His 50-game suspension and months of anxiety lifted from his shoulders, Ryan Braun carried only an equipment bag containing his bat and glove.
No speeches or suspicions on this day.
Braun took batting practice, shagged fly balls in the outfield and ran the bases like a little kid, relishing every second in the sun.
Back on the field. Back where he belonged.
"It was a lot of fun," Milwaukee's outfielder said Saturday following the Brewers' first full-squad workout this spring. "I had a lot of fun today, just being around my teammates and being on the baseball field and getting to play baseball was nice. It was a lot of fun."
One day after he vehemently defended his innocence and integrity in the aftermath of his suspension for a positive drug test being overturned by an arbitrator, Braun was finally able to put the turmoil behind him.
It was business as usual. It was baseball — at last.
Following a morning meeting during which manager Ron Roenicke laid out his expectations for the defending NL Central champions, Braun headed out of the clubhouse and was greeted on the sidewalk by a large contingent of Milwaukee fans, who cheered and applauded.
"Atta boy, MVP," yelled one.
"Keep your head up," said another.
Braun smiled and said thanks as he passed inside metal barricades keeping the fans at a safe distance and walked toward a field adjacent to Maryvale Ballpark to get ready for the 2012 season, one he and the Brewers weren't sure would begin with him in the lineup.
Following the two-hour workout, Braun was mobbed for autographs. With two security guards asking the crowd to give him room, he spent 20 minutes talking with fans and signing as many bats, balls and photos as he could before jogging back inside to more applause.
When he got his locker, a member of Milwaukee's media relations staff informed reporters the 28-year-old would answer a few "questions only about baseball."
Braun said he was touched by the reception.
"It felt incredible and I truly appreciate everybody's support, and it's one of the biggest reasons why I've been able to make it through this challenging situation," he said. "That truly meant a lot to me. It was really cool."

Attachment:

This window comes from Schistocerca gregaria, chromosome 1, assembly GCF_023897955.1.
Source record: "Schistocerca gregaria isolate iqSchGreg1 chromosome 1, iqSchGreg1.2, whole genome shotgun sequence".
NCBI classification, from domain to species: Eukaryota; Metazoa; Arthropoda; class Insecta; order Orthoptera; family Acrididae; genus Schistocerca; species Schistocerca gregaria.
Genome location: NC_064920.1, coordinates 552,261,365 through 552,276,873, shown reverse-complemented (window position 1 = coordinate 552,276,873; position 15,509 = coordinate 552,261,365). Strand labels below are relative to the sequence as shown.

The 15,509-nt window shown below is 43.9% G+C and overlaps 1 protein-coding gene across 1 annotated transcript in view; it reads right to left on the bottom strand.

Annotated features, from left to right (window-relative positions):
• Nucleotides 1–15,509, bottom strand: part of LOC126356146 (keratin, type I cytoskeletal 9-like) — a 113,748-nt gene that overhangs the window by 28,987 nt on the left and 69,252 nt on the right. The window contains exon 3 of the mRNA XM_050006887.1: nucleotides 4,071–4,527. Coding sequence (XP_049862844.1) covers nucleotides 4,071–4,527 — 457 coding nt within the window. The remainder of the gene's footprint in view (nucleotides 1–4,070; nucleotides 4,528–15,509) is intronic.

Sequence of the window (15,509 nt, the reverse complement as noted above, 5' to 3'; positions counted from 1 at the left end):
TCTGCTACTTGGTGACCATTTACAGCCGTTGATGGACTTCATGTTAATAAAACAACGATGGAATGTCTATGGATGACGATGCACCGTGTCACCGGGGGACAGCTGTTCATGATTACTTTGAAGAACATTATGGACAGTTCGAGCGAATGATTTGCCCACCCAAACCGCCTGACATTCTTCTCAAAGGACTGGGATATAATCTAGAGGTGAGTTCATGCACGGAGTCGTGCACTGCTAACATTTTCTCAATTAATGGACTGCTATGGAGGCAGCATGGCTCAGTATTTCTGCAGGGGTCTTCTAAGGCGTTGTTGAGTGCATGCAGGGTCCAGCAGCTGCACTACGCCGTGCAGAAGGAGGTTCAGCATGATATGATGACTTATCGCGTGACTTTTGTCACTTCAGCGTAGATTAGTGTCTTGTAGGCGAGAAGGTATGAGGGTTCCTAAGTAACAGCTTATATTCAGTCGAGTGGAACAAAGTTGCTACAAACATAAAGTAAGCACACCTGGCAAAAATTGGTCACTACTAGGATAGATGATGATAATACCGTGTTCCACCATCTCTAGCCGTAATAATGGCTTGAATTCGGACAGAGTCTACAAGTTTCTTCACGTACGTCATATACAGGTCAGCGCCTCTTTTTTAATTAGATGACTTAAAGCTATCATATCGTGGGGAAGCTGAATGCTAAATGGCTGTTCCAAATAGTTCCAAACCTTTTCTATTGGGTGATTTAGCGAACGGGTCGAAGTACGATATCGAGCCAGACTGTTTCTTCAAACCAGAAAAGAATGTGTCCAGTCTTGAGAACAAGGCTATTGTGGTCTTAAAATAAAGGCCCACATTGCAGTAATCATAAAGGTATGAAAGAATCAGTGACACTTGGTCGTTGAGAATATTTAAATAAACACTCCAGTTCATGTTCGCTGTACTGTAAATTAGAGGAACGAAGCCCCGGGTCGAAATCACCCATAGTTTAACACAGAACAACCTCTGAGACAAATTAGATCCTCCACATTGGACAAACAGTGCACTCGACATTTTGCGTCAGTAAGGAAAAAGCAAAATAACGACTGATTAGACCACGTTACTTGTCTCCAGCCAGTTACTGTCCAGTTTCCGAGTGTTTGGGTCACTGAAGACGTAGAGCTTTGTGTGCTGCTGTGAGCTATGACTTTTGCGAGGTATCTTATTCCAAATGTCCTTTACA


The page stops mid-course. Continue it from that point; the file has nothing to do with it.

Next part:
While others may have their doubts whether Braun cheated or believe his claims that "this substance never entered my body at any point," Milwaukee fans have always been in his corner.
"I certainly appreciate people who support me when you deal with adversity," he said. "Like I said yesterday, when you go through something like this you see who truly supports you, you see who your friends are and you see how they truly feel about you. It definitely meant a lot to me."
There's no doubt the gravity of the suspension had weighed on Braun, who called it a "nightmare" when he stood near home plate Friday and defiantly declared himself "the victim of a (testing) process that completely broke down and failed."
Braun had learned on Oct. 19 that a urine sample he gave following an Oct. 1 playoff game showed a high level of testosterone. From the outset, he insisted he was innocent and Thursday his appeal was upheld by a three-member panel, making him the first major leaguer to win a drug-related penalty in a grievance.
He wants to move forward, and he took his first steps Saturday while wearing cleats.
"I'm sure he feels like a kid again," said right fielder Corey Hart. "The pressure is off. He can go out there and play with his friends. We're a big team here, but we're a bunch of friends. He's like he's at a schoolyard, just hanging out. It's fun. He hasn't been able to relax and to come out here today, you could tell he had a load off and was just able to hang out and have fun with it."
Braun was at ease around the batting cage. When Japanese rookie Norichika Aoki finished a round, Braun asked if he could see his new teammate's bat and the two shared a laugh despite not speaking the same language.
As the Brewers went through their first workout, owner Mark Attanasio stood near the foul line in the left-field corner and spoke about Braun's ordeal, which hovered over the organization all winter.
Attanasio always thought Braun would be cleared of any wrongdoing.
"Obviously, it wasn't a case of him simply calling me and saying on Thursday afternoon, 'Hey, I didn't do anything. See you in Maryvale,'" Attanasio said. "Statements about his character, I stand behind. I always believed Ryan would win his appeal."
Attanasio, who bought the Brewers in 2005 from Commissioner Bud Selig, was asked if it was difficult to be caught between backing his player while upholding Major League's Baseball's policies.
"It's easy to balance in this case because Ryan has got such a high character and is so demonstratively been an exemplary athlete on this team and member of the Milwaukee community," he said. "So, I'm a big Ryan Braun supporter which extends well beyond his simply being the MVP in the league. And at the same time, I'm the supporter of a strong drug testing program. I believe that MLB does have a strong drug testing program.
"The corollary to everything that we've been talking about is the MVP went through an extremely difficult offseason because MLB has a strong drug testing program and needs to have one. So, the balance is you support both."